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It is common knowledge that financial institutions play a vital role in the economy by allocating capital from surplus agents to deficit agents in various economic sectors (Fukida, Dahalan, 2012). This means that a sound banking sector is necessary for economic growth because it ensures macroeconomic stability and develops sound financial institutions (Jovovic, 2014). 

However, during the last two decades, the deregulation process has strengthened competition among banks. Competition increased banks’ credit risk, i.e. affecting their loan portfolios in terms of bad loan screening procedures and relaxing borrowing criteria (e.g. Manove et al. (2001), Bolt, Tieman (2004), Jeong, Jung (2013)). 

This has led to a significant increased level of non-performing loans (NPLs), which affects the liquidity and profitability of banks and thereby the financial stability of the banking systems and, in general, the macroeconomic stability. 

Many indicators are used to measure banks’ lending activity, but the most commonly used indicators to identify credit risk are non-performing loans to total loans (NPLs) and loan loss provision to total loans (LLP). 

Prior to the financial crisis in the last decade, the quality of the loan portfolio credit remained relatively stable. Thereafter, the quality of the banks’ lending activity exacerbated sharply. The deterioration of the quality of banks’ loan portfolios caused distress in the banking sector in both developed and emerging economies.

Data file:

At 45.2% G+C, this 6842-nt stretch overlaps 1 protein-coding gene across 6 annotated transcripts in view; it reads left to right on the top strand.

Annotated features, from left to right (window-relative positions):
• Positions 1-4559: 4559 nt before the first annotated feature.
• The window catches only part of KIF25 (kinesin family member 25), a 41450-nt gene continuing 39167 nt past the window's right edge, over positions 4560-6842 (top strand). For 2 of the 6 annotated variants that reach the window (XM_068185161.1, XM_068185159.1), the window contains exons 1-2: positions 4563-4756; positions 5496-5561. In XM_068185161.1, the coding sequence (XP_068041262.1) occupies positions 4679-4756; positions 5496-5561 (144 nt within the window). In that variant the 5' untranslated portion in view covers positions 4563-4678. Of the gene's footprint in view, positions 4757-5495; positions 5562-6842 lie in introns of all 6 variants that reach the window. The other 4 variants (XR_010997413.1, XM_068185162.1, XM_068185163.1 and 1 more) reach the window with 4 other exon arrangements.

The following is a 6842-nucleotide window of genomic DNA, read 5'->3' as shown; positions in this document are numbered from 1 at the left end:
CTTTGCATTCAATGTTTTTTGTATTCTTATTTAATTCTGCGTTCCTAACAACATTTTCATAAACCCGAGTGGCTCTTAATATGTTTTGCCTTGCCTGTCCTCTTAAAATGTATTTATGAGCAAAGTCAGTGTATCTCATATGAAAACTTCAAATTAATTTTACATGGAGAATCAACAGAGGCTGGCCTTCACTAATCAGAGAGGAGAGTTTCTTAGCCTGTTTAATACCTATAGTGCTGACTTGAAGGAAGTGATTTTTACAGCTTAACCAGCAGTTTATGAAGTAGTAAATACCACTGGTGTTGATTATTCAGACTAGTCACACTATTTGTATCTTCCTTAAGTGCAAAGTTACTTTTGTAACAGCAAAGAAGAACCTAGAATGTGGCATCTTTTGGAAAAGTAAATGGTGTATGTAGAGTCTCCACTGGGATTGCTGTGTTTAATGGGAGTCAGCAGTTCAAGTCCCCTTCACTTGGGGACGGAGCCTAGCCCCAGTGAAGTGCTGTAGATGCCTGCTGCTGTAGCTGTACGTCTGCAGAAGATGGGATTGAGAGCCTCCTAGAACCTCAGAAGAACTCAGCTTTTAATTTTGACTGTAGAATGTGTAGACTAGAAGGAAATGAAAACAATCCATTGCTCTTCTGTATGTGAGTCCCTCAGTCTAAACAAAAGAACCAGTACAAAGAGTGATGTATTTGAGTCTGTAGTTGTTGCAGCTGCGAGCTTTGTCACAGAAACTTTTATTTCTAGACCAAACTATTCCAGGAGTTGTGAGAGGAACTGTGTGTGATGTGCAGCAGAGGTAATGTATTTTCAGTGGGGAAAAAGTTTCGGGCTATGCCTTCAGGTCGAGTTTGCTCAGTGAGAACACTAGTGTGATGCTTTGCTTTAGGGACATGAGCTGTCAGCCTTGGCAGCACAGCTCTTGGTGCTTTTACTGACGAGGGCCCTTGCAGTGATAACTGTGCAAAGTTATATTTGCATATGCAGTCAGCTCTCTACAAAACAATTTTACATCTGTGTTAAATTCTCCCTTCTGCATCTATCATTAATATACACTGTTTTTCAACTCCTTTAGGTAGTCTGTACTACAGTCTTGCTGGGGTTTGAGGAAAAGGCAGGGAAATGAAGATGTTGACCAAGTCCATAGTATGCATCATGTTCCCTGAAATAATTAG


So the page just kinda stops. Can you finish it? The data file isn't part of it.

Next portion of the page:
The problem of the increase of NPL ratio is evident in the banking sector in many countries. Saba (2012) states that, since 2008 the level of NPLs has remarkably increased and the link between NPLs and decline of banks’ credibility is considered as a main factor of the failure of credit policy. 

It is well-known that the stability of the financial sector and its likelihood of distress depend highly on the portion of the NPLs; thus NPLs serve as an indicator of defaults in the financial sector. A number of studies have shown that excessive credit growth often precedes financial crisis. 

The aim of this paper is to carry out deep panel data analysis despite of detection of the relationship between macro and micro environment over NPLs. 

This paper contributes to the literature by investigating the determinants of the aggregate loan quality in 25 emerging countries using the former indicator of banks’ credit quality – NPLs. The paper has the following structure: The first section contains the introduction. 

Section 2 provides evidence on the relative studies and theoretical patterns based on the previous studies. Section 3 contains the description of econometric methodology used in the paper. In the Section 4 the final empirical research can be found with the presentation of the outcomes. The final section summarizes the conclusions.

1. Literature Review